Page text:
Without a big-name climber on their squad, Great Britain are outsiders for the elite women’s road race at the UCI Road World Championships on Saturday. However, with the likes of Hannah Barnes and Dani Rowe in the team they hope they can stick with the favourites and maybe even cause an upset.
At 25 and 27, respectively, Barnes and Rowe are the experienced heads in a youthful line-up for the British, but they have some promising talents in former mountain biker Sophie Wright and the 30-year-old Dani Christmas, who put in a solid performance at the Giro Rosa for the Bizkaia Durango team.
“I think we can hide a little bit," Barnes told Cyclingnews. "Nobody is going to be looking to us to make the race and I think we can use that to our advantage, race how we want to race and use our strengths and maybe just sit back and watch a little bit and have an armchair ride at the start. It’s going to be a long day and a really hard day. It’s going to be interesting.
“I’m not really sure what the team plan is. It could all change with that big climb in the middle and again on the circuit. I don’t think that there will be people attacking throughout the race, I think that it will be a bit more a race of attrition.”
Barnes was Great Britain’s best performer in Bergen last year with a strong ride to finish ninth. She has shown already that she is in flying form after winning the team time trial with Canyon-SRAM last Sunday. She had hoped to compete in the time trial on Tuesday but missed selection with her sister, Alice, and Haley Simmonds contesting the course. Considering her form, it was a bit of a disappointment for Barnes, but it has given her some additional time to focus on the road race.
“It gives me a few more days to recover and do some more training ahead of the road race. I just have to be careful what I do this week. Everything I do can’t make me better, it will only make me worse. I just have to be careful,” she said.
“I was able to ride the road race course a couple of times. It has just been about relaxing. On Sunday night, Alice and I were teammates in the GB hotel and we couldn’t stop giggling. That probably wasn’t the best, we didn’t get much sleep that night. We had an Innsbruck group and we were all sending pictures to each other. A few of the girls slept with their medals, which was quite funny. It was really good.”
A brutal course
Rowe arrived in Innsbruck on Tuesday afternoon and got a chance to check out the course for the first time the following day, though she said that she had spent a lot of time looking at the course on Zwift. The road race will be Rowe’s first since contesting the GP Plouay at the end of August. She’s confident of her form after spending time training in the mountains of Mallorca.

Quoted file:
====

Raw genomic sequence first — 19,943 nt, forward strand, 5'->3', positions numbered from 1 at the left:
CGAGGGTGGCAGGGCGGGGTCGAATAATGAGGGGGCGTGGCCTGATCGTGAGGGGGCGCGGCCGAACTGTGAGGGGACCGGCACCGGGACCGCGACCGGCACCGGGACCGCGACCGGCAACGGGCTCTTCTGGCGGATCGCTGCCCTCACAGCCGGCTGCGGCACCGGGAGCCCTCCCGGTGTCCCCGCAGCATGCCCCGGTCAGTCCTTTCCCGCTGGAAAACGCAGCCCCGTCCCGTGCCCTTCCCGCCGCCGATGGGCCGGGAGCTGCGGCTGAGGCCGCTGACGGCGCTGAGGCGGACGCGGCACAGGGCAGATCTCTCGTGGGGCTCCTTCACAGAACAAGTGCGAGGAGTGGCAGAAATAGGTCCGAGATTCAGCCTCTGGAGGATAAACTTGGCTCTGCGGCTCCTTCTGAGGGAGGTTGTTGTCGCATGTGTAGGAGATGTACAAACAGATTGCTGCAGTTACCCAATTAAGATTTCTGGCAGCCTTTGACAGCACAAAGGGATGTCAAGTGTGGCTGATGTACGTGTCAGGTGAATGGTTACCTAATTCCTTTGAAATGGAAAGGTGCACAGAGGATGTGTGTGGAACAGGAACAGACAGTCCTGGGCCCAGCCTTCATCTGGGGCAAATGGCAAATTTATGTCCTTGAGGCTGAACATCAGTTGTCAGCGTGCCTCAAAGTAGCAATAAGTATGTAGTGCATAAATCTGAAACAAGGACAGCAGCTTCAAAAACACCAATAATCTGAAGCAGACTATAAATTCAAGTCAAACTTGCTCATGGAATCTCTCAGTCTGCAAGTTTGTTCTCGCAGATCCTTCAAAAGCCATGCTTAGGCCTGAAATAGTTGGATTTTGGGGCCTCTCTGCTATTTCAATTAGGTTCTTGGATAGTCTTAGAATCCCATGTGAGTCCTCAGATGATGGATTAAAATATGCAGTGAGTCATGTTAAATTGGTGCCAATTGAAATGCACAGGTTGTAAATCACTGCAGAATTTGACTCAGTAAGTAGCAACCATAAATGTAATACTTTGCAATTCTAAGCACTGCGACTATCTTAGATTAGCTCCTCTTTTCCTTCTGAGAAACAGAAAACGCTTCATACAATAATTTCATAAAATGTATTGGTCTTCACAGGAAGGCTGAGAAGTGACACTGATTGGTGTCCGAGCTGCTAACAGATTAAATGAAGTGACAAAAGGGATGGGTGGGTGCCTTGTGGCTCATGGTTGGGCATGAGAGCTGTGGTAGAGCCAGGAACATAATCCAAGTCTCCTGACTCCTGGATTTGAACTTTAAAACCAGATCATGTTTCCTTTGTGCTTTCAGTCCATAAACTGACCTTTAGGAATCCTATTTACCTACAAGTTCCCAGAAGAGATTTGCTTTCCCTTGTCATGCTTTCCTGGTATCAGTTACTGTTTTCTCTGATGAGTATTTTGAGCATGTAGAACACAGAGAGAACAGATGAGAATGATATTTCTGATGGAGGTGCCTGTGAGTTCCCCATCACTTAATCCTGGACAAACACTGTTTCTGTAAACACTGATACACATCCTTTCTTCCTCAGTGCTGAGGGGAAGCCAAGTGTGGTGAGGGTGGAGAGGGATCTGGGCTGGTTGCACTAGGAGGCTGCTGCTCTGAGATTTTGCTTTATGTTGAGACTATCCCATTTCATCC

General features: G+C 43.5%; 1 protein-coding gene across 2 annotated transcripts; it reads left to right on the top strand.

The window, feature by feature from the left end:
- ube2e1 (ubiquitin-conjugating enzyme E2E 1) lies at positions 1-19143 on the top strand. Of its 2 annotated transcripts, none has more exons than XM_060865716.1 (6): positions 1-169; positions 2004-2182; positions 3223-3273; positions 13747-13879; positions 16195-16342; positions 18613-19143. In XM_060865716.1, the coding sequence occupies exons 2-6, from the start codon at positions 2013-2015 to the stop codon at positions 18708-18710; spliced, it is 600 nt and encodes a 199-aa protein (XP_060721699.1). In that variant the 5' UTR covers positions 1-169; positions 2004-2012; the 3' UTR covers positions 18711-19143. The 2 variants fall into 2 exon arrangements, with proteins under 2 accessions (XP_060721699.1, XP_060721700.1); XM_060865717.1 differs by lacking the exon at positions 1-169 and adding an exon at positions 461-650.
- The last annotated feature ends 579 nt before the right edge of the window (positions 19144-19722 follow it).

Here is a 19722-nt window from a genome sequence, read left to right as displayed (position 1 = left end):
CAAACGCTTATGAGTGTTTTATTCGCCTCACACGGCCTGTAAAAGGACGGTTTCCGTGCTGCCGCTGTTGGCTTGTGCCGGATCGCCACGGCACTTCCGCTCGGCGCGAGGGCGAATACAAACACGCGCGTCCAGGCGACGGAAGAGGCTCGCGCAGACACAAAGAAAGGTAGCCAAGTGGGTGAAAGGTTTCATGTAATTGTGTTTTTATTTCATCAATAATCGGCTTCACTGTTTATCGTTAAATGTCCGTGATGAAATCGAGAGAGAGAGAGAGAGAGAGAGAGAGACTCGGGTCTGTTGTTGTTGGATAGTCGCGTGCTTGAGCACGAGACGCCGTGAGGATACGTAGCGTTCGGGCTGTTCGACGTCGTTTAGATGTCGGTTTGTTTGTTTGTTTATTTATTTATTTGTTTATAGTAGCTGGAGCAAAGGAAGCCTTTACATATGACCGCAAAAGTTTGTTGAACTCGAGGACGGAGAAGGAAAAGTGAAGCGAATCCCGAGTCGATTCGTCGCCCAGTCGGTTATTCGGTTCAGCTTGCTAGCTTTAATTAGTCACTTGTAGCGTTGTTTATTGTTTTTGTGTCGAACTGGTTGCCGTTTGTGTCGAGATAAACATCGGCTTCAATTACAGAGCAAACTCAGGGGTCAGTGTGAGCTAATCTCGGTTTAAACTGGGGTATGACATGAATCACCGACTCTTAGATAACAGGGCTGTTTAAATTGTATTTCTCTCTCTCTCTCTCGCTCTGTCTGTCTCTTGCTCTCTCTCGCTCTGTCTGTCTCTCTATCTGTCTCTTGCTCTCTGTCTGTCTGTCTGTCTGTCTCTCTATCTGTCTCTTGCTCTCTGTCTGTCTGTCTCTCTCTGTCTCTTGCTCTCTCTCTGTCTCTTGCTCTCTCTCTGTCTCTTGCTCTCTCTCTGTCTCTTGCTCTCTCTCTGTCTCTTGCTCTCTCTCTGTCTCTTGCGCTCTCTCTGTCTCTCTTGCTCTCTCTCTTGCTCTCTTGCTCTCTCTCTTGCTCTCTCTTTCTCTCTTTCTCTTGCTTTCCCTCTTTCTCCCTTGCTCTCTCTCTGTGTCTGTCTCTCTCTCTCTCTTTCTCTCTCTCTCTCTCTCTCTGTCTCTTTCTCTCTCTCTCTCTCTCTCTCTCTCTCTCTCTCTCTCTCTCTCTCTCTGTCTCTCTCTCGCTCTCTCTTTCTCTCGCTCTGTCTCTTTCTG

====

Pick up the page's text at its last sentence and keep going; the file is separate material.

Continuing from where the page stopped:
“I’m feeling good and looking forward to it,” Rowe told Cyclingnews. “It’s going to be brutal. The climb on the circuit is about 20 minutes long so that’s going to be a tough one. We’ve got three times and then we have a pretty brutal climb coming into the circuit. It’s going to be a hard and long day out there, but I’m looking forward to it.
“I’m not out and out climber, I won’t be a mountain goat. On paper, this course doesn’t suit me, but I think as a team we have a lot of cards to play and I’ve prepared myself as best I can to be in good shape for this race, that’s what makes women’s cycling so exciting that it’s not very predictable and there are a lot of things that can happen depending on how the race is ridden. I think there’s a chance.”
Given their time trialling success earlier in the week, the Netherlands are viewed by most as the pre-race favourites. However, after they potentially threw away the European title by helping to chase Anna van der Breggen down, Rowe can see some potential chinks in the armour of the orange squad.
“I think the Dutch are obviously the favourites but, like we saw in the Europeans, that can play into our favour and not theirs because, potentially, more than one rider can win and they’ve got different agendas in the race,” Rowe said. “That doesn’t always work in their favour and I think we can try to take advantage of that and hopefully use our advantage.
“I think women’s racing in general is always really aggressive. I think that people will be thinking about the final climb. I also think that a lot of people won’t want to wait that long because they’ll be scared of it. I think there will be the opportunity to get into breaks, so I think it will be quite aggressive and a tough race right from the start.”
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Born in Ireland to a cycling family and later moved to the Isle of Man, so there was no surprise when I got into the sport. Studied sports journalism at university before going on to do a Masters in sports broadcast. After university I spent three months interning at Eurosport, where I covered the Tour de France. In 2012 I started at Procycling Magazine, before becoming the deputy editor of Procycling Week. I then joined Cyclingnews, in December 2013.
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